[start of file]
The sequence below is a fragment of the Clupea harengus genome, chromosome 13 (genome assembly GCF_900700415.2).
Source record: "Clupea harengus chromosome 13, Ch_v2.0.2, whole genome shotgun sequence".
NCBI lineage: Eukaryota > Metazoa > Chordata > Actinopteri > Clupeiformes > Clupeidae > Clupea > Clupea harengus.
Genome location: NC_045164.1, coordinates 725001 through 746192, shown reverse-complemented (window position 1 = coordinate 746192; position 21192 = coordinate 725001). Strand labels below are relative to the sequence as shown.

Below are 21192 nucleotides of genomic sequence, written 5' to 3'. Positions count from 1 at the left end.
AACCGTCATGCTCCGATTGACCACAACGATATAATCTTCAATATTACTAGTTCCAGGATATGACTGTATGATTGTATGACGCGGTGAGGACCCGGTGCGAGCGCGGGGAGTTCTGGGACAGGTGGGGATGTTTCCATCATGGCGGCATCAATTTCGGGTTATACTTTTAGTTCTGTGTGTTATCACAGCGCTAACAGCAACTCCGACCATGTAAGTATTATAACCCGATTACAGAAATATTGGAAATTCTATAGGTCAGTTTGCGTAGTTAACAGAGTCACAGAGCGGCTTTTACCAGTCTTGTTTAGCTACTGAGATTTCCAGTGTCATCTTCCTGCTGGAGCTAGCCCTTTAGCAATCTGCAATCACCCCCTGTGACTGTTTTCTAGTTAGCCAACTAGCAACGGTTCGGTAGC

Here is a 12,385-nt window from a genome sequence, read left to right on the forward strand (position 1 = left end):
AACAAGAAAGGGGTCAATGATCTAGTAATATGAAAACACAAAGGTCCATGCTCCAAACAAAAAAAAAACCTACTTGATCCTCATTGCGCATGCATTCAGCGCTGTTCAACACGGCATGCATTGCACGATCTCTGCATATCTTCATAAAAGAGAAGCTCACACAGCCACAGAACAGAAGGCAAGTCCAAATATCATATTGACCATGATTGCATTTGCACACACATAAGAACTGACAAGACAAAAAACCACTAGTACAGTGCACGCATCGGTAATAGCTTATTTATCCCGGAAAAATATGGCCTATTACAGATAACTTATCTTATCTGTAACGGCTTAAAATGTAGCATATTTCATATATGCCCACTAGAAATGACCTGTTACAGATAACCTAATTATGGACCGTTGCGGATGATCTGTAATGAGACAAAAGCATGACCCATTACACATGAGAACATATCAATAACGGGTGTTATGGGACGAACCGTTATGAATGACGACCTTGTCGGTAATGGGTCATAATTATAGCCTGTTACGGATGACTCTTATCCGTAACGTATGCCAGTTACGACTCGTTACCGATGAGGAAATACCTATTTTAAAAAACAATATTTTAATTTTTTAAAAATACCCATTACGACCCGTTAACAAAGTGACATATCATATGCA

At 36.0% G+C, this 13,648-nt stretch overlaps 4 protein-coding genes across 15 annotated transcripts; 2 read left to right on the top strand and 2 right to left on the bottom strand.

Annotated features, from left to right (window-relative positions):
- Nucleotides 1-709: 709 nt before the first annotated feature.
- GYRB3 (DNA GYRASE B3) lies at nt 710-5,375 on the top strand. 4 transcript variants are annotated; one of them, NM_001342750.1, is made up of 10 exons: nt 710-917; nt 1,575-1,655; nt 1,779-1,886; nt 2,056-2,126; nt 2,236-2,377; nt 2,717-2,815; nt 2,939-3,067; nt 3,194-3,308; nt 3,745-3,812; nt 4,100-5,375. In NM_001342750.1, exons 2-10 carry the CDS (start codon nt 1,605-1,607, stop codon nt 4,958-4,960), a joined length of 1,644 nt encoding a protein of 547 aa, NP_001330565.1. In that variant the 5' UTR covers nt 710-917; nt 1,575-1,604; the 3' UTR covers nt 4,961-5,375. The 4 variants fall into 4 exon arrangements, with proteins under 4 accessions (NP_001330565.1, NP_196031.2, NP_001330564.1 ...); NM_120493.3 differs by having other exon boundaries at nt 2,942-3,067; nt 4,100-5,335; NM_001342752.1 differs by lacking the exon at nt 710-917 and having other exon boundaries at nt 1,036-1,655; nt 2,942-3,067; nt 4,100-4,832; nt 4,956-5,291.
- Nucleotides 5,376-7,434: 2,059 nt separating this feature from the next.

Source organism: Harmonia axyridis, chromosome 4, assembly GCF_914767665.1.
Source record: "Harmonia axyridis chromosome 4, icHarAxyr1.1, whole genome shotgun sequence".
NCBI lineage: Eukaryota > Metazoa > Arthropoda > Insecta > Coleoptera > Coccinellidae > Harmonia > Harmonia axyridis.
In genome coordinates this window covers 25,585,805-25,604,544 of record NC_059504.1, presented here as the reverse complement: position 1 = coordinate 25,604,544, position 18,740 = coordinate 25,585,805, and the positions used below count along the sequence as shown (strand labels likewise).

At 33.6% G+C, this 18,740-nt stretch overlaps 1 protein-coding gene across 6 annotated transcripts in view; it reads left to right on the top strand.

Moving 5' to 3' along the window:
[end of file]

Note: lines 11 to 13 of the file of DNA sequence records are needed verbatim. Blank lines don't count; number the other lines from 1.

- Nucleotides 1-709: 709 nt before the first annotated feature.
- GYRB3 (DNA GYRASE B3) lies at nt 710-5,375 on the top strand. 4 transcript variants are annotated; one of them, NM_001342750.1, is made up of 10 exons: nt 710-917; nt 1,575-1,655; nt 1,779-1,886; nt 2,056-2,126; nt 2,236-2,377; nt 2,717-2,815; nt 2,939-3,067; nt 3,194-3,308; nt 3,745-3,812; nt 4,100-5,375. In NM_001342750.1, exons 2-10 carry the CDS (start codon nt 1,605-1,607, stop codon nt 4,958-4,960), a joined length of 1,644 nt encoding a protein of 547 aa, NP_001330565.1. In that variant the 5' UTR covers nt 710-917; nt 1,575-1,604; the 3' UTR covers nt 4,961-5,375. The 4 variants fall into 4 exon arrangements, with proteins under 4 accessions (NP_001330565.1, NP_196031.2, NP_001330564.1 ...); NM_120493.3 differs by having other exon boundaries at nt 2,942-3,067; nt 4,100-5,335; NM_001342752.1 differs by lacking the exon at nt 710-917 and having other exon boundaries at nt 1,036-1,655; nt 2,942-3,067; nt 4,100-4,832; nt 4,956-5,291.
- Nucleotides 5,376-7,434: 2,059 nt separating this feature from the next.